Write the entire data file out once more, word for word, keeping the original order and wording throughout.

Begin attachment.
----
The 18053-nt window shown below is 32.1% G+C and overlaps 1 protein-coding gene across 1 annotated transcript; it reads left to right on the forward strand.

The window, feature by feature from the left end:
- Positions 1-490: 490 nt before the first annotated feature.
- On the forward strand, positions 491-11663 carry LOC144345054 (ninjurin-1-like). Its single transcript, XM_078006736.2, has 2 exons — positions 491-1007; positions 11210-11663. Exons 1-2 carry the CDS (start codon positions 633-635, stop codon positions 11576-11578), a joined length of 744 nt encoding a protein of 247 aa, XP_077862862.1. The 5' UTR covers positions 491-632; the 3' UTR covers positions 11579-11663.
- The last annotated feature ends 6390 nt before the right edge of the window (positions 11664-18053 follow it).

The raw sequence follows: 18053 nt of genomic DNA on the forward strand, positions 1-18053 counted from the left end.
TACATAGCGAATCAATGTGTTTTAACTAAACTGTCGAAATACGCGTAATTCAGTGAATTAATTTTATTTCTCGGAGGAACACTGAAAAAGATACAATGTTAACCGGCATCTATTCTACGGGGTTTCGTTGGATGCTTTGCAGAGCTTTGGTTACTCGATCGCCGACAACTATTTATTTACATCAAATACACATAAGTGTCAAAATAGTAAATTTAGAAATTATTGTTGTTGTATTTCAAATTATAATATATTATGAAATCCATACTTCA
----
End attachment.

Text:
The 18053-nt window shown below is 32.1% G+C and overlaps 1 protein-coding gene across 1 annotated transcript; it reads left to right on the forward strand.

The window, feature by feature from the left end:
- Positions 1-490: 490 nt before the first annotated feature.
- On the forward strand, positions 491-11663 carry LOC144345054 (ninjurin-1-like). Its single transcript, XM_078006736.2, has 2 exons — positions 491-1007; positions 11210-11663. Exons 1-2 carry the CDS (start codon positions 633-635, stop codon positions 11576-11578), a joined length of 744 nt encoding a protein of 247 aa, XP_077862862.1. The 5' UTR covers positions 491-632; the 3' UTR covers positions 11579-11663.
- The last annotated feature ends 6390 nt before the right edge of the window (positions 11664-18053 follow it).

The raw sequence follows: 18053 nt of genomic DNA on the forward strand, positions 1-18053 counted from the left end.
TACATAGCGAATCAATGTGTTTTAACTAAACTGTCGAAATACGCGTAATTCAGTGAATTAATTTTATTTCTCGGAGGAACACTGAAAAAGATACAATGTTAACCGGCATCTATTCTACGGGGTTTCGTTGGATGCTTTGCAGAGCTTTGGTTACTCGATCGCCGACAACTATTTATTTACATCAAATACACATAAGTGTCAAAATAGTAAATTTAGAAATTATTGTTGTTGTATTTCAAATTATAATATATTATGAAATCCATACTTCA